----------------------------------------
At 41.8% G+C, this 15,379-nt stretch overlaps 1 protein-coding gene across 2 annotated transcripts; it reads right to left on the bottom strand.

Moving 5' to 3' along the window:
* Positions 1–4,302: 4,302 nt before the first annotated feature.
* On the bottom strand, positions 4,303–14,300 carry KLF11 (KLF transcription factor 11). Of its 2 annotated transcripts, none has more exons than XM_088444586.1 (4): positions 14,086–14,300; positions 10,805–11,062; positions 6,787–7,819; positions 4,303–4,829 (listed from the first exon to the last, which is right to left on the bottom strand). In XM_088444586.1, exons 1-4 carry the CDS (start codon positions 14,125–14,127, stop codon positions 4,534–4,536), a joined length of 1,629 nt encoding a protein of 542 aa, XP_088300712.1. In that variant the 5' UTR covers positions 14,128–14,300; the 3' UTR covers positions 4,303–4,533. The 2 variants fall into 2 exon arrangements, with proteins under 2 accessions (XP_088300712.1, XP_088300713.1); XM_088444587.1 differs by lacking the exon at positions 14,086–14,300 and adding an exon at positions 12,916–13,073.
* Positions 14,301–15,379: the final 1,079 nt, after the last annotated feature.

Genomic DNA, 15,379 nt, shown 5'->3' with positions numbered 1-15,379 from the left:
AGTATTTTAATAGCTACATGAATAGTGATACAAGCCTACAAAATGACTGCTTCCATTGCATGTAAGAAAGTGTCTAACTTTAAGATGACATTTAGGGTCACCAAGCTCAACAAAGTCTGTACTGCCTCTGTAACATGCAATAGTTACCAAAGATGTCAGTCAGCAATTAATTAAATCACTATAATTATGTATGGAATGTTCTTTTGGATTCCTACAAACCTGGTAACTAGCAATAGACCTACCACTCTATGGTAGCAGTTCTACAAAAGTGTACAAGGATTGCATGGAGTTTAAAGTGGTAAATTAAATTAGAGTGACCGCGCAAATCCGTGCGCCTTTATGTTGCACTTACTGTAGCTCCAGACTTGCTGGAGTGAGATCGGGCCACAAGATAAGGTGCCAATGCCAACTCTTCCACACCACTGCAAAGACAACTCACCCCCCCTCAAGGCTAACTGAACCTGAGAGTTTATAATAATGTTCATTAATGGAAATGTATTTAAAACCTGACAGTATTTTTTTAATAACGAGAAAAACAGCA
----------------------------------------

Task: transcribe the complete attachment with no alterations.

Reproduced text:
At 41.8% G+C, this 15,379-nt stretch overlaps 1 protein-coding gene across 2 annotated transcripts; it reads right to left on the bottom strand.

Moving 5' to 3' along the window:
* Positions 1–4,302: 4,302 nt before the first annotated feature.
* On the bottom strand, positions 4,303–14,300 carry KLF11 (KLF transcription factor 11). Of its 2 annotated transcripts, none has more exons than XM_088444586.1 (4): positions 14,086–14,300; positions 10,805–11,062; positions 6,787–7,819; positions 4,303–4,829 (listed from the first exon to the last, which is right to left on the bottom strand). In XM_088444586.1, exons 1-4 carry the CDS (start codon positions 14,125–14,127, stop codon positions 4,534–4,536), a joined length of 1,629 nt encoding a protein of 542 aa, XP_088300712.1. In that variant the 5' UTR covers positions 14,128–14,300; the 3' UTR covers positions 4,303–4,533. The 2 variants fall into 2 exon arrangements, with proteins under 2 accessions (XP_088300712.1, XP_088300713.1); XM_088444587.1 differs by lacking the exon at positions 14,086–14,300 and adding an exon at positions 12,916–13,073.
* Positions 14,301–15,379: the final 1,079 nt, after the last annotated feature.

Genomic DNA, 15,379 nt, shown 5'->3' with positions numbered 1-15,379 from the left:
AGTATTTTAATAGCTACATGAATAGTGATACAAGCCTACAAAATGACTGCTTCCATTGCATGTAAGAAAGTGTCTAACTTTAAGATGACATTTAGGGTCACCAAGCTCAACAAAGTCTGTACTGCCTCTGTAACATGCAATAGTTACCAAAGATGTCAGTCAGCAATTAATTAAATCACTATAATTATGTATGGAATGTTCTTTTGGATTCCTACAAACCTGGTAACTAGCAATAGACCTACCACTCTATGGTAGCAGTTCTACAAAAGTGTACAAGGATTGCATGGAGTTTAAAGTGGTAAATTAAATTAGAGTGACCGCGCAAATCCGTGCGCCTTTATGTTGCACTTACTGTAGCTCCAGACTTGCTGGAGTGAGATCGGGCCACAAGATAAGGTGCCAATGCCAACTCTTCCACACCACTGCAAAGACAACTCACCCCCCCTCAAGGCTAACTGAACCTGAGAGTTTATAATAATGTTCATTAATGGAAATGTATTTAAAACCTGACAGTATTTTTTTAATAACGAGAAAAACAGCA